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Jeffrey Eugenides (1960)

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Jeffrey Kent Eugenides is an American Pulitzer Prize-winning novelist and short story writer. Eugenides is most known for his first two novels, The Virgin Suicides and Middlesex . His novel The Marriage Plot was published in October, 2011.


 life and career
Eugenides was born in Detroit, Michigan, of Greek and Irish descent. He attended Grosse Pointe's private University Liggett School. He took his undergraduate degree at Brown University, graduating in 1983. He later earned an M.A. in Creative Writing from Stanford University.

In 1986 he received the Academy of Motion Picture Arts and Sciences Nicholl Fellowship for his story "Here Comes Winston, Full of the Holy Spirit." His 1993 novel, The Virgin Suicides, gained mainstream interest with the 1999 film adaptation directed by Sofia Coppola. The novel was reissued in 2009.

Eugenides is reluctant to disclose details about his private life, except through Michigan-area book signings in which he details the influence of Detroit and his high-school experiences on his writings. He has said that he has "a perverse love" of his birthplace. "I think most of the major elements of American history are exemplified in Detroit, from the triumph of the automobile and the assembly line to the blight of racism, not to mention the music, Motown, the MC5, house, techno." He also says he has been haunted by the decline of Detroit.

He lives in Princeton, New Jersey, with his wife, Karen Yamauchi, and their daughter, Georgia. In the fall of 2007, Eugenides joined the faculty of Princeton University's Program in Creative Writing.

His 2002 novel, Middlesex, won the Pulitzer Prize for fiction and the Ambassador Book Award. Part of it was set in Berlin, Germany, where Eugenides lived from 1999 to 2004, but it was chiefly concerned with the Greek-American immigrant experience in the United States, against the rise and fall of Detroit. It explores the experience of the intersexed in the USA. Eugenides wrote a lecture titled "On Obstacles and Omens: The Writing of 'Middlesex'", in which he discussed the numerous omens he experienced while working on Middlesex. In one omen, Eugenides based Cal's grandparents on his own grandparents, whom he recalled through an ancient, furled snapshot he had seen many years prior. As he finished a character sketch of Cal's grandparents one day, Eugenides received from the post office a parcel from his mother. It contained the photograph of his grandparents, now unfurled and framed, that Eugenides had been recalling. In another omen, Eugenides wrote about the adolescent Calliope's intimate relations with a girl she names the Obscure Object. The name was derived from the nickname of a captivating woman he had met in university. The same day he completed the novel, he attended a dinner hosted at the American Academy in Berlin, where he conversed with a faintly recognizable woman. After talking with her briefly, he suddenly recognized that she was the Obscure Object whom he had not seen for two decades.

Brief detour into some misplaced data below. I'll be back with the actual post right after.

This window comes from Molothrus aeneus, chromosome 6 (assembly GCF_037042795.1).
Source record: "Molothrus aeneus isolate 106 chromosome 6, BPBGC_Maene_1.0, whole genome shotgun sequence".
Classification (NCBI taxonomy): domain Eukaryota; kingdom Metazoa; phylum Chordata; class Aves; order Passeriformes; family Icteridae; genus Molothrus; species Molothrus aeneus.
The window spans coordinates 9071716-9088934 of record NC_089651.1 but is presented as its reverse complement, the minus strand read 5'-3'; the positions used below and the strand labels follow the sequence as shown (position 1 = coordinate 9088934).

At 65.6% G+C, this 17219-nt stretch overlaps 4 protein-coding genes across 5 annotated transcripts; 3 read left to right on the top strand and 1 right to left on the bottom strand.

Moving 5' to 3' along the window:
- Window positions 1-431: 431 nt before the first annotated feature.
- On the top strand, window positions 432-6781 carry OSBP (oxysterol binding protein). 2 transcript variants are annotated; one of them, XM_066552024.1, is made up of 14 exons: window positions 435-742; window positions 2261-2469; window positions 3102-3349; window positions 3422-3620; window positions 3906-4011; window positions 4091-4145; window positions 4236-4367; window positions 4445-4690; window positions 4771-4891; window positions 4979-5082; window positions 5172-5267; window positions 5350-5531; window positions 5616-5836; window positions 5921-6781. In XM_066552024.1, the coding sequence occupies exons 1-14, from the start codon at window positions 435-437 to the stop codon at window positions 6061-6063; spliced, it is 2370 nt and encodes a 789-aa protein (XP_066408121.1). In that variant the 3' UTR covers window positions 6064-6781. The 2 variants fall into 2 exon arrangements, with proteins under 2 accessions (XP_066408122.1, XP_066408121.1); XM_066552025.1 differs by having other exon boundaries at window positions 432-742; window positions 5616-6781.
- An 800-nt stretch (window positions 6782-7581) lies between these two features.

Eugenides has also published short stories, primarily in The New Yorker. His 1996 story "Baster" became the basis for the 2010 romantic comedy The Switch.

His third novel, The Marriage Plot , has been called by Carlin Romano in the Chronicle of Higher Education "the most entertaining campus novel since Wolfe's I Am Charlotte Simmons". The novel begins on graduation day at Brown University in 1982.

Eugenides announced at a 2011 Washington, DC reading for "The Marriage Plot" that his next project would be book of self-written short stories.

Eugenides is the editor of the collection of short stories titled My Mistress's Sparrow is Dead. The proceeds of the collection go to the writing center 826 Chicago, established to encourage young people's writing.

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